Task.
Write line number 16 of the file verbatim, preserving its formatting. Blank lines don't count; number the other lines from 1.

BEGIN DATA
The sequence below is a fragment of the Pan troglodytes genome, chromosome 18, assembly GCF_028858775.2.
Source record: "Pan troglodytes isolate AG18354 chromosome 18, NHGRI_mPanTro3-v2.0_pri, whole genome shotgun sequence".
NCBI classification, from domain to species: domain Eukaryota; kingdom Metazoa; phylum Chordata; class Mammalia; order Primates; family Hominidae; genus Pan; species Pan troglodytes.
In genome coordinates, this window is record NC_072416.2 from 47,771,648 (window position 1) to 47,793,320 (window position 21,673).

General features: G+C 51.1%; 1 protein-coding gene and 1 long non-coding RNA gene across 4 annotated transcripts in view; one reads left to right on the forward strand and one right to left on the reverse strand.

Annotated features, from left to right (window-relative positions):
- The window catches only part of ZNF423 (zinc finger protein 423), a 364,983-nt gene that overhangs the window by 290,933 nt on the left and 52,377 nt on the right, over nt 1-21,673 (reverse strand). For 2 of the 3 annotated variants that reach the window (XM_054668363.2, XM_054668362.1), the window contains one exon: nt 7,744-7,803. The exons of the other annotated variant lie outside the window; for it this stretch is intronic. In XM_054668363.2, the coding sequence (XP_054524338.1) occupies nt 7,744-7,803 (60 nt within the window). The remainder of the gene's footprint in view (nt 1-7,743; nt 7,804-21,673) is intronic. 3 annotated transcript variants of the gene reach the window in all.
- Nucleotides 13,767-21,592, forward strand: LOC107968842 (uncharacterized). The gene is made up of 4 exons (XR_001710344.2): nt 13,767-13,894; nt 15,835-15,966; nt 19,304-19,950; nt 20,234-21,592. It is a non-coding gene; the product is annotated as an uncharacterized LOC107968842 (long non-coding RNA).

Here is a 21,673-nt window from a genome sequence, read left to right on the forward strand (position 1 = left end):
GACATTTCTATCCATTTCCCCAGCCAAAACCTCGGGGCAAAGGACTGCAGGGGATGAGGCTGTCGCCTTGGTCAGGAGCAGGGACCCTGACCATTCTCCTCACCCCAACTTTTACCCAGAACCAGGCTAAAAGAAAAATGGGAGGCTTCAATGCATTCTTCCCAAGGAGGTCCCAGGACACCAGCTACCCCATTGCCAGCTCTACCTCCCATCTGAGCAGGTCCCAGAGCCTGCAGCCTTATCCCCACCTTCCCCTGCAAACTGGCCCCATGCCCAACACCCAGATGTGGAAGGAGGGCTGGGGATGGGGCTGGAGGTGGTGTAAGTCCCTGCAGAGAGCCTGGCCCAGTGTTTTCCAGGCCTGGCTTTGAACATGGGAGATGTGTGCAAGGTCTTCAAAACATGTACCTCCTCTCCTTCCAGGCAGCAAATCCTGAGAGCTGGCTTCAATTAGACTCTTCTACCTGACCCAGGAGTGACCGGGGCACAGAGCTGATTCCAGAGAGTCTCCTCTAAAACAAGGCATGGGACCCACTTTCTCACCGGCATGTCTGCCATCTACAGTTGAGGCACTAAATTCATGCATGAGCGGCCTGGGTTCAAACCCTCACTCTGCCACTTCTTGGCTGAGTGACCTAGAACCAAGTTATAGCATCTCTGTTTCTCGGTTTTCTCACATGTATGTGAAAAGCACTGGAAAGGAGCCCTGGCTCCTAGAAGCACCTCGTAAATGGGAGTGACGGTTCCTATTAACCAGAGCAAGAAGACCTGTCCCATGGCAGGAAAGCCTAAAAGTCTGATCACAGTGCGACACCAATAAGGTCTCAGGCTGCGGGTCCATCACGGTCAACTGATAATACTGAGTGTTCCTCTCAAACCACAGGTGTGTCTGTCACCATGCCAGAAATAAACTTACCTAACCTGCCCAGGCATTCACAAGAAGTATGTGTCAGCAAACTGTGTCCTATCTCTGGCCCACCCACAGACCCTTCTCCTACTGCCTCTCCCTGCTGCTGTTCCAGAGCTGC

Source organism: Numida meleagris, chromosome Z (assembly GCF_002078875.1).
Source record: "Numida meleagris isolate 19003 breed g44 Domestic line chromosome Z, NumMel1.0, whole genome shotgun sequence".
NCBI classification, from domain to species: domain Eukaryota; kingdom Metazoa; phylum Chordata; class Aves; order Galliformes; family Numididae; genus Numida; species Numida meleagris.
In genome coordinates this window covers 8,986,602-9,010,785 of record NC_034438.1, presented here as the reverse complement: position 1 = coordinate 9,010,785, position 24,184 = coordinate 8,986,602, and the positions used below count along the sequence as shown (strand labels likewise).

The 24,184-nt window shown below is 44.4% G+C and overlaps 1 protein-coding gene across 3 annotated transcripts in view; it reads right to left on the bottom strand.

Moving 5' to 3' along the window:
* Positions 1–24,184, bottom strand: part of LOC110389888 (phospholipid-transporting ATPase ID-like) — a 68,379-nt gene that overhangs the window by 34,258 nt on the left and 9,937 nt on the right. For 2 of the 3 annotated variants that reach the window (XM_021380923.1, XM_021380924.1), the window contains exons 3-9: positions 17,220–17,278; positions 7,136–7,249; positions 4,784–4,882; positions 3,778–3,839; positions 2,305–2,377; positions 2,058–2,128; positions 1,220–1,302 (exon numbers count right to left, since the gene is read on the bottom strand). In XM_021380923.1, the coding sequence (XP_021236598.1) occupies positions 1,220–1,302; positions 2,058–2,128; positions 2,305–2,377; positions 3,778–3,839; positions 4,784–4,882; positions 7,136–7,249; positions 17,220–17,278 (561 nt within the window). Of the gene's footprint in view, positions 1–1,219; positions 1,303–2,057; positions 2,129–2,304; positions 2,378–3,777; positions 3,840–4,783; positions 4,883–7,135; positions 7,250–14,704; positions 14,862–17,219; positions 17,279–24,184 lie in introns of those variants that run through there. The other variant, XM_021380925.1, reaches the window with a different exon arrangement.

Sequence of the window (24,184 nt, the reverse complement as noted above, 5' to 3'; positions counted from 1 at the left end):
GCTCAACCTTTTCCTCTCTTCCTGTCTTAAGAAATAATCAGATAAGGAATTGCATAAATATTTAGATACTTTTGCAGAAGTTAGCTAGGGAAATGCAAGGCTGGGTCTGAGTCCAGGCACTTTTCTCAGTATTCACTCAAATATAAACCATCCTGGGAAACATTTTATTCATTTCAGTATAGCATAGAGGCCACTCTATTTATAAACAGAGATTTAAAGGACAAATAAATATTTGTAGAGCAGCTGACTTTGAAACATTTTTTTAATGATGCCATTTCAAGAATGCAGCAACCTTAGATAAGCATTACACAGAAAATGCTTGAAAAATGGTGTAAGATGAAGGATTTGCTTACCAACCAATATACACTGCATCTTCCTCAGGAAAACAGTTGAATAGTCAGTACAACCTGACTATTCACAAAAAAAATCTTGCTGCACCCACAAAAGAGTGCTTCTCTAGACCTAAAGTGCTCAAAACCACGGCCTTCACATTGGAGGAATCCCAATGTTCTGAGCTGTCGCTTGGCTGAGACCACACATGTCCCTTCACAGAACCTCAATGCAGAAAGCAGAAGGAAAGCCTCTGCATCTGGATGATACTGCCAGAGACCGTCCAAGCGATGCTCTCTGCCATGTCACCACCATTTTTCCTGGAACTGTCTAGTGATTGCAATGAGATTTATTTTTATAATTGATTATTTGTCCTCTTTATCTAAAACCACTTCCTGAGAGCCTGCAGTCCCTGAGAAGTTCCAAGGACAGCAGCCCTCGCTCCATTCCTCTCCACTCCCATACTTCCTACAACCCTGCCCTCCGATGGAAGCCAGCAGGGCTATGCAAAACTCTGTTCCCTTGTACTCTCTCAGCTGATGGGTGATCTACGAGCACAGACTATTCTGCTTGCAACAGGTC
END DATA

Moving 5' to 3' along the window: